This is a false color image of a mosaic of Mercury.
Click on image for full size
Courtesy of NASA.

Evolution of Mercury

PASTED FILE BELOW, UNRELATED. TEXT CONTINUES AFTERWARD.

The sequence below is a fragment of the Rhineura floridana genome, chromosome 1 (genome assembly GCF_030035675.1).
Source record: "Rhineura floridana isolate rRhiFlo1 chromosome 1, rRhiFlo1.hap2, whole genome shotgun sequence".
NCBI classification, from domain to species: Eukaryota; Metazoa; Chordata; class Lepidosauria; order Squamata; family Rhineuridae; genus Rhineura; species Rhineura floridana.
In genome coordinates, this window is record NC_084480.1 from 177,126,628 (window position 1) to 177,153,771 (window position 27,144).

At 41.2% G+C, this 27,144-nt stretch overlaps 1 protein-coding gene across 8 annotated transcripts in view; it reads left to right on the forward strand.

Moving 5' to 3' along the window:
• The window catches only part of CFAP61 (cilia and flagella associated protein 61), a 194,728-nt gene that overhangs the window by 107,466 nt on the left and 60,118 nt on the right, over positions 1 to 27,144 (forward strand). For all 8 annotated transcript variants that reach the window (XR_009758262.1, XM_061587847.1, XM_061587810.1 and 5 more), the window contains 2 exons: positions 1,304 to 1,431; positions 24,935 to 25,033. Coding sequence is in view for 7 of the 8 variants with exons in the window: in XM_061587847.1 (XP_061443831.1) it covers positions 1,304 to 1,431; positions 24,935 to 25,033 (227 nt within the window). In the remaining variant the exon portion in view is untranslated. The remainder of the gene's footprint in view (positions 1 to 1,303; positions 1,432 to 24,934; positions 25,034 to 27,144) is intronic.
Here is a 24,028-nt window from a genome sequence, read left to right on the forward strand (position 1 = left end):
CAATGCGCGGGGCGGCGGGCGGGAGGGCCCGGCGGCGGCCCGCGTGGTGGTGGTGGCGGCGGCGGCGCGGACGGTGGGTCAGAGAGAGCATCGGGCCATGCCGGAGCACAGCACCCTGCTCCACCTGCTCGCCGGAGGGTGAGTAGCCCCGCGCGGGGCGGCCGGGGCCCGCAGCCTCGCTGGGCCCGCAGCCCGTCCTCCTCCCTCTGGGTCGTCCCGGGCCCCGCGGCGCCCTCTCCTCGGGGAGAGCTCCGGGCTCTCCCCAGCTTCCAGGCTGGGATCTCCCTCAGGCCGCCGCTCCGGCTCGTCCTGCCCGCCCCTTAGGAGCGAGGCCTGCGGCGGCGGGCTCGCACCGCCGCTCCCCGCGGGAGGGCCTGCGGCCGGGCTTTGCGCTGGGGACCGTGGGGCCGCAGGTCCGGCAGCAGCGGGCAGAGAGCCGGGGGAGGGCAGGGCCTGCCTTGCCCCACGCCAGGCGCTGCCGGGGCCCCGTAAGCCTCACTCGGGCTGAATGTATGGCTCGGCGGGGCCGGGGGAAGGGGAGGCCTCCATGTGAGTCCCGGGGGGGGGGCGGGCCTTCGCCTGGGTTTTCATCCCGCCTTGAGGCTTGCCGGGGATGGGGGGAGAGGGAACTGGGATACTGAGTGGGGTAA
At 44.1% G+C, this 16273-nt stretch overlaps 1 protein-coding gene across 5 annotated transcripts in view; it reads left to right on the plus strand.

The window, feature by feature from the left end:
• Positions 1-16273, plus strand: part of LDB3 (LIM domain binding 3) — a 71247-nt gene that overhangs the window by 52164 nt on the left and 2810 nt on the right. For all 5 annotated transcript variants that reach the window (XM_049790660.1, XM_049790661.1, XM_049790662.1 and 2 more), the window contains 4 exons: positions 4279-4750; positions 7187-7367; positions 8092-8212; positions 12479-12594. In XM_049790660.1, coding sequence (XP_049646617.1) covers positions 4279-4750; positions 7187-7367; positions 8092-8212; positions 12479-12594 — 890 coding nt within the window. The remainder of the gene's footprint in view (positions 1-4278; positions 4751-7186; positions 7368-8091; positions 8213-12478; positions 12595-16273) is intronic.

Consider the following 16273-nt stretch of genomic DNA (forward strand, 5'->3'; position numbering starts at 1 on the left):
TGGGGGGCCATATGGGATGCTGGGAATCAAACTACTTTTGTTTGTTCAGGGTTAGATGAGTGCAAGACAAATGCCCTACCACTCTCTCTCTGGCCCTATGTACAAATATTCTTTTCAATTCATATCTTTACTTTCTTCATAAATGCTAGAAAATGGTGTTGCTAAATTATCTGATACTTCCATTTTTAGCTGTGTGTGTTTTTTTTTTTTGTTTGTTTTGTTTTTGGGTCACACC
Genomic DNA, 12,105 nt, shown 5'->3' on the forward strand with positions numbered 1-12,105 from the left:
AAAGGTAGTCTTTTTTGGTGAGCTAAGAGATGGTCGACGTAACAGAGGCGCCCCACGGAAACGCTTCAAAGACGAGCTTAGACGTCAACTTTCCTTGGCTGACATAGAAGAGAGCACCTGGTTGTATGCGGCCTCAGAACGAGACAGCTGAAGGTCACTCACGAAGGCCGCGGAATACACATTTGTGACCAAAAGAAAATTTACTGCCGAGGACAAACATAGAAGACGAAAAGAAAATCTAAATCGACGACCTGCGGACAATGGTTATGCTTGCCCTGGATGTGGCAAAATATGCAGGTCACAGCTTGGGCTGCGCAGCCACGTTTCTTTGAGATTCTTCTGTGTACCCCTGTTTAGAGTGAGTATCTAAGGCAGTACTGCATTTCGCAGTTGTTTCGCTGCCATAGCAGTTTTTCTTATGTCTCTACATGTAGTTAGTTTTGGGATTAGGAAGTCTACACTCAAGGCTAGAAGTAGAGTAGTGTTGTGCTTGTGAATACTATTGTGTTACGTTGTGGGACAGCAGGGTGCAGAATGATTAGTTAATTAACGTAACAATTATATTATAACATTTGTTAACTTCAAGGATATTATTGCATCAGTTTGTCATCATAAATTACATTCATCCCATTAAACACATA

Mercury, like the other planets, is believed to have formed in the earliest stage of the evolution of the solar system as dust came together to form even larger clumps and eventually small planets or "planetesimals". Eventually, the gravitational field about the largest planetesimal "swept up" the remaining smaller planetesimals, producing craters on the young planet's surface. Because Mercury is so close to the Sun, many of the lightest elements in the original solar dust cloud were probably not plentiful in the innermost solar system. As a result, the material left to form the planet was rich in metals and other elements and minerals that solidify at high temperature. Under the influence of gravity, the planet continued to condense, eventually melting much of the planet and allowing separation of materials by their density. Sinking of the heaviest elements to the center of the planet led to the formation of an iron-rich molten core. Circulation of this molten metal in convection cells is probably responsible for the magentic field Mariner 10 measured at Mercury. The planet cooled quickly, because of its small size, and it probably has a thick rocky layer or "lithosphere" extending hundreds of km into the planet from the surface - possibly even to the core. As the planet continued to cool, it shrunk slightly, causing compression of the surface and eventually thrust faults, where one portion of rock slips up to partially cover another. These thrust faults are probably responsible for the formation of wrinkled ridges which were observed by Mariner 10.

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